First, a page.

Filing Guardianship for People with Mental Illness and Seniors

A petition for guardianship may be filed by family members or another interested person.  The probate court makes all decisions about guardianship.  A petition, which can be obtained from the probate court, must be filled out, stating the reasons for the need for a guardian, as well as who wishes to be appointed guardian.

 

Once the court gets the petition, a guardian ad litem is usually appointed to review and make recommendations to the probate court about the need for guardianship and the individual who wishes to be guardian.  You also have the right to be represented by an attorney.  If you don’t have an attorney and can’t afford one, the court will provide one to you at no cost.  A hearing will be held typically within thirty days after the petition is filed.  You also have the right to have a jury decide anything you disagree with, such as the need for guardianship or who is to become the guardian.

 

If the petition suggests a partial guardian and the probate court finds that you are unable to make some decisions for yourself regarding your care and treatment, the court may appoint a limited guardian to make those decisions for you.  If the petition states that you can’t care for yourself at all and need help with all decisions, and the probate court agrees, the probate court may appoint a full guardian to make all such decisions for you.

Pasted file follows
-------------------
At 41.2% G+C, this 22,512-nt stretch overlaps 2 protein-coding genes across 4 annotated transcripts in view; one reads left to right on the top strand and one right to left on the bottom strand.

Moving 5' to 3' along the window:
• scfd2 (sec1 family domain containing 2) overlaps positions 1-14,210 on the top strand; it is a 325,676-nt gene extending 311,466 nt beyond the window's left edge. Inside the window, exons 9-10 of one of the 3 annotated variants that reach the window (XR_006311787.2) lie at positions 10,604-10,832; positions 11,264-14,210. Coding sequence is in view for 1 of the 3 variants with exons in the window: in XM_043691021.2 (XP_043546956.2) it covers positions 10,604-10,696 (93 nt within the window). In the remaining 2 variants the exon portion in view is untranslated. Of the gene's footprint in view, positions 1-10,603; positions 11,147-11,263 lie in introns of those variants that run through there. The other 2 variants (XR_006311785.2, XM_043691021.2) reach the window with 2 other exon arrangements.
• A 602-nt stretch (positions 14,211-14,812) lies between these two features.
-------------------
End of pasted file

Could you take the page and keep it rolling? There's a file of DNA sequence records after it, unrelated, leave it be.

If the probate court decides that you need a guardian, partial guardianship is always the preferred form so that you keep some rights to make decisions for yourself if you are able.

 

 

 

Phone code: 1452